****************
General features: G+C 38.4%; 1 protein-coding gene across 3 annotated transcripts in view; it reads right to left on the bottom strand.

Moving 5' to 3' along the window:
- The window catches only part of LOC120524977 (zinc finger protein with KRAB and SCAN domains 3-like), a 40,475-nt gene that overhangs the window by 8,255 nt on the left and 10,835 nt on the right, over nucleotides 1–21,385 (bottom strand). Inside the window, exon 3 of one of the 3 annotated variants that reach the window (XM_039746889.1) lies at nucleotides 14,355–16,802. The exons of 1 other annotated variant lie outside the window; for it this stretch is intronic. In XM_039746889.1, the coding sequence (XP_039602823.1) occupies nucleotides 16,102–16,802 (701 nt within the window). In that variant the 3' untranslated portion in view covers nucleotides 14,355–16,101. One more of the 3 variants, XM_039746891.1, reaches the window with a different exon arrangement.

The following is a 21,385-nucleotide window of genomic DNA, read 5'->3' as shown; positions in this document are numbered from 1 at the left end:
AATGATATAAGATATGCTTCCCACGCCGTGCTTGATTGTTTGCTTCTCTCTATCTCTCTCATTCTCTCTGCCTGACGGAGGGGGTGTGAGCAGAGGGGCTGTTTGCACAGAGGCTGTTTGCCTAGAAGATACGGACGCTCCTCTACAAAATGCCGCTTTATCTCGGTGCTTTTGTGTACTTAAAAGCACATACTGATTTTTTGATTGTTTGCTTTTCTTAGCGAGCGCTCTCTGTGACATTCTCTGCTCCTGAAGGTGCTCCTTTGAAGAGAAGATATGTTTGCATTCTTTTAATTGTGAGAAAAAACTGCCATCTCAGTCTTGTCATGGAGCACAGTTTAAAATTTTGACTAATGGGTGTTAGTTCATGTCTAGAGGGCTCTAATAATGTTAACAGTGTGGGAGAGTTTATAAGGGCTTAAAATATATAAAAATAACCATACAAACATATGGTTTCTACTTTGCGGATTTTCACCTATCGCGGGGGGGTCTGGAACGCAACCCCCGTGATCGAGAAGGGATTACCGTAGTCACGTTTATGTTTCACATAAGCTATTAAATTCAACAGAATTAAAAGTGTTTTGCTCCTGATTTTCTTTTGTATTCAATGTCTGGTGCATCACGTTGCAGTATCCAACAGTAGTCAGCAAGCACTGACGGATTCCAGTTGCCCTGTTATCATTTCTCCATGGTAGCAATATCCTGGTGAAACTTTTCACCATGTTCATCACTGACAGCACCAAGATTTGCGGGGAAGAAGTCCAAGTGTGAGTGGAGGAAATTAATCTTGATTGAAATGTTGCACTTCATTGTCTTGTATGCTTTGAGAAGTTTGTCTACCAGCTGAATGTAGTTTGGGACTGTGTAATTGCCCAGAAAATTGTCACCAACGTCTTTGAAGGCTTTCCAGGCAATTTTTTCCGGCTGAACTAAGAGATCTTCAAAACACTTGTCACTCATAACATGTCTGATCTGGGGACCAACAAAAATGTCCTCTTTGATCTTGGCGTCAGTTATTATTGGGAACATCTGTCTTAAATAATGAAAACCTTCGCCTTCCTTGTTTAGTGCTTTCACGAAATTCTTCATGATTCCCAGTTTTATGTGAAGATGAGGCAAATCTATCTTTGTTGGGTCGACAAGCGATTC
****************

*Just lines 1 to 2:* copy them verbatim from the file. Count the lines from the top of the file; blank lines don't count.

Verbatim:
General features: G+C 38.4%; 1 protein-coding gene across 3 annotated transcripts in view; it reads right to left on the bottom strand.

Moving 5' to 3' along the window: